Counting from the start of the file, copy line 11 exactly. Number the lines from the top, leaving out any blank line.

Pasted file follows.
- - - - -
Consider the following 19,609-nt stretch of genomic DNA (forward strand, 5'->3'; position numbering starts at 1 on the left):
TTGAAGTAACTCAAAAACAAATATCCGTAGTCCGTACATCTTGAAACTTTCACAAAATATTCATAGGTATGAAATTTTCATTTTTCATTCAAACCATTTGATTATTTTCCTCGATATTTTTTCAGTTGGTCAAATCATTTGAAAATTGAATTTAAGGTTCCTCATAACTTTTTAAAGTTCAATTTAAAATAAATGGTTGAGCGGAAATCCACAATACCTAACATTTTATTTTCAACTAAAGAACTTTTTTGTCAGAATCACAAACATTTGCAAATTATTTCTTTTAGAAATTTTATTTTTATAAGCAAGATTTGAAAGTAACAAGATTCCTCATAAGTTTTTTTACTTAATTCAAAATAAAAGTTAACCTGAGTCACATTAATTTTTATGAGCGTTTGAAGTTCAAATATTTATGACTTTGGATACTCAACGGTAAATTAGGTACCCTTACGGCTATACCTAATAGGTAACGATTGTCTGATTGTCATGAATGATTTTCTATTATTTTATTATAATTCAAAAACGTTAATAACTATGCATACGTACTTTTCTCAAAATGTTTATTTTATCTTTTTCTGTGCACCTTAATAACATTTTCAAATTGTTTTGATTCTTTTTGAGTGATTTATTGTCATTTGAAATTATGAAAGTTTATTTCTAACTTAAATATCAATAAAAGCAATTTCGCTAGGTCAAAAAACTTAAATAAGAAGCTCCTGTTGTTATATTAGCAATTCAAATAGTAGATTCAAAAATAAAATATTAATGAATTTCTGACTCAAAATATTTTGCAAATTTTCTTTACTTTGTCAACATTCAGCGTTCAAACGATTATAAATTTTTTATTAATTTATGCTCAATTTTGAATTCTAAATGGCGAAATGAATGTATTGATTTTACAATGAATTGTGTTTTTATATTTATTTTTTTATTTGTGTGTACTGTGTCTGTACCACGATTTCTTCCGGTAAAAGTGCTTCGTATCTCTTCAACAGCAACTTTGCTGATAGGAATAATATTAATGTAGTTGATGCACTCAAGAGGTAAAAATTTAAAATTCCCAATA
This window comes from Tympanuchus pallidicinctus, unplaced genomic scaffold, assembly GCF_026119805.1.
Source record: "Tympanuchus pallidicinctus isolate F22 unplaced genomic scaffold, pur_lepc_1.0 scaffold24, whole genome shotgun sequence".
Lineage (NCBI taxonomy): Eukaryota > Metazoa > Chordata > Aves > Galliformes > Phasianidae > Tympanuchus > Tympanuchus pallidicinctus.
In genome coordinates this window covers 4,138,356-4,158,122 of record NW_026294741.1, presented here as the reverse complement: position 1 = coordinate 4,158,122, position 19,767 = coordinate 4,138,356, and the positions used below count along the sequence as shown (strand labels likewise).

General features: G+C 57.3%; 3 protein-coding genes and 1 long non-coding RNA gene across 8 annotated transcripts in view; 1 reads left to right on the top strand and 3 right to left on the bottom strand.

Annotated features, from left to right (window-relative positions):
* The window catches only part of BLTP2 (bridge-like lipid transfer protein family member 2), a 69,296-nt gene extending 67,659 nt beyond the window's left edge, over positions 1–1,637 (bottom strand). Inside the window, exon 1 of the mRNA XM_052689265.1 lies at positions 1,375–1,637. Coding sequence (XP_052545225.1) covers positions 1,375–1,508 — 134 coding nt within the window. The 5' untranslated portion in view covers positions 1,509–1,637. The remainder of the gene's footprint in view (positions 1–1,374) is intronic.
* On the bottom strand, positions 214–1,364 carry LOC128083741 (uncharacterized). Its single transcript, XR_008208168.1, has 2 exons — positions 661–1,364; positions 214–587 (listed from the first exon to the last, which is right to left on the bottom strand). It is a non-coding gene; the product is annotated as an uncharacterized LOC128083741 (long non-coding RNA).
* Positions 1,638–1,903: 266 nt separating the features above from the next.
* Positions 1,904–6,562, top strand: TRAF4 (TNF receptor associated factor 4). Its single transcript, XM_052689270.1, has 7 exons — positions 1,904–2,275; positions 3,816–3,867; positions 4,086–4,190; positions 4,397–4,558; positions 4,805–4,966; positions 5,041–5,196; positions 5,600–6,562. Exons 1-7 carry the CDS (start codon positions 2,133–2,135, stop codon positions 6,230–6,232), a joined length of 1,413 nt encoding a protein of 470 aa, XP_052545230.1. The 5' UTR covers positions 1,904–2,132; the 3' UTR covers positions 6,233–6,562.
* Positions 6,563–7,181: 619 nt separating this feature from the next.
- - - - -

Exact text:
* Positions 1,638–1,903: 266 nt separating the features above from the next.